One of the many aspects that insurers focus on to create more value through their health plans is to improve communication with the members. In the era of growing digitization, most payers have started to offer online services. However, many beneficiaries still use traditional channels to interact with insurers.
Does it imply that members are averse to using digital channels for communication?
On the contrary, members are, in fact, more inclined to using digital channels than ever before. A survey revealed that 77 percent of consumers would like to pay their health insurance bills through an online portal. If members have the option to use digitized modes and they still continue to use the traditional modes, it clearly indicates there is a problem.
What prevents beneficiaries from using digital channels?
At this point in time, multinational giants such as Amazon and Google have made customers accustomed to unbeatable customized digital content. If members are still using old forms of communication, that is bad news for health plans. The probable reason behind this is unsynchronized information on offline and online channels.
Take an example of a member who has been communicating with their insurer through a call center and wants to shift to online communication. For that, they would have to share all their details on the new channel all over again, despite the fact that their information was already available to the insurer. This may lead to frustration because this interaction is neither convenient nor fast. As a result, they wouldn’t want to switch to a channel that makes the process more cumbersome than before.
The solution? Building omnichannel capabilities.
For digital channels of communications to thrive and boost member experience, payers must work on developing omnichannel capabilities. Omnichannel communication can allow members to switch seamlessly between online and offline channels at their own convenience, without any additional steps. Even though most health plans offer digital communication, can only creating omnichannel communication maximize its value?
In fact, omnichannel interaction not only improves the member experience, but it also helps reduce operations costs for health plans. By ensuring smooth digitized communication, insurers can encourage beneficiaries to opt for self-service channels and possibly reduce touchpoints and the need for a large number of customer service representatives.
Though deploying an omnichannel can increase costs initially, over time, the cost of providing customer service in-person is far greater. It’s a win-win investment for payers as it positively impacts the level of satisfaction of the beneficiaries and at the same time, it also helps save costs.
However, despite multiple benefits, not every insurer is implementing an omnichannel communication infrastructure.
The challenge in implementing omnichannel capabilities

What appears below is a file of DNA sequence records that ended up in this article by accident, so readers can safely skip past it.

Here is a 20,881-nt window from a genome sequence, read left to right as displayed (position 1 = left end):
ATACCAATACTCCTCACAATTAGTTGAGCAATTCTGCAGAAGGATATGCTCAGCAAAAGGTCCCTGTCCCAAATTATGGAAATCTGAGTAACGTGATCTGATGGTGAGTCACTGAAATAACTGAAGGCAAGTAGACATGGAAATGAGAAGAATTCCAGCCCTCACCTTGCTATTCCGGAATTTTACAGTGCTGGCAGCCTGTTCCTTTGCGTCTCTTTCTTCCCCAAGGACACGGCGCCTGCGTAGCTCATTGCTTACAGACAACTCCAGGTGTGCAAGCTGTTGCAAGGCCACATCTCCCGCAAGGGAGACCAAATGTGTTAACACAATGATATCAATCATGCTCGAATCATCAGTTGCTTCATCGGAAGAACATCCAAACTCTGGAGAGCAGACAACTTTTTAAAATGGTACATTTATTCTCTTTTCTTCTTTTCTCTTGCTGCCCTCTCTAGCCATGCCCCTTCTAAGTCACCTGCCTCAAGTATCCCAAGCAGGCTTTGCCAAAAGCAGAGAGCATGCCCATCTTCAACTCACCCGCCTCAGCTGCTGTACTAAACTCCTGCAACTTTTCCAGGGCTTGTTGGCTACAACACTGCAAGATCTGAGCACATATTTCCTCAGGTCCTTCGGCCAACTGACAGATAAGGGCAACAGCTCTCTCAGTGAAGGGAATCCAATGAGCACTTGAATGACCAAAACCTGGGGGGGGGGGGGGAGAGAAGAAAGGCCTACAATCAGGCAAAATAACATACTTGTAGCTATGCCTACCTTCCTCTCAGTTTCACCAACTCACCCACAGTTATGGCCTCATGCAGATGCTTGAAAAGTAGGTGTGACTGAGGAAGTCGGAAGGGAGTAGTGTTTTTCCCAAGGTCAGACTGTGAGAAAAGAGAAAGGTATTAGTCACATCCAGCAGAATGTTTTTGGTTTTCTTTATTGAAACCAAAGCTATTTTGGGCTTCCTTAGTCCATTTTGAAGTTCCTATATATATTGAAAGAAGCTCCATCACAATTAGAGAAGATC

Let’s take another example, say someone is making a payment to their health plan through an online platform. They get stuck somewhere and get on a call with a customer care executive. They would expect the executive to be already aware of the situation and be ready with the solution.
However, for that to happen, it is important to match the data of each patient on different channels. That is a significant task, especially for large payers with a large number of enrollees. Even if they are able to accomplish this at one point in time, the member data would not cease to grow. The data would need to be updated continuously.
Automation can be the answer
Member data should be available across all channels for successful omnichannel communication. This can be made possible through a platform that allows the automated integration of member data. When the aggregated data is made available online and offline, beneficiaries can use the model more convenient for them. They can also alternate between the channels and the transition would seem so smooth that they would feel like they are interacting with just one entity, the insurer.
Facilitating omnichannel interaction can markedly improve the beneficiary experience. With this, the members get a sense that their inputs are registered by the insurer and their problems are promptly addressed. It can alleviate the bureaucratic steps in member communication and boost the efficiency of the system.
The current trend suggests that people are getting less inclined to receive in-person communication for healthcare services. They would prefer to use self-service portals instead of calling customer care. However, this does not mean that traditional communication methods should be discontinued. There are times when a problem arises which cannot be solved digitally. In that case, a member has to get in touch with a payer representative. In a nutshell, establishing omnichannel communication is vital.
As the race for increasing enrollees intensifies, insurers must drive better member experience. Both channels, online and offline, should be made available to the beneficiaries and switching to either of them should be swift and seamless. A data-driven approach is key to making that happen.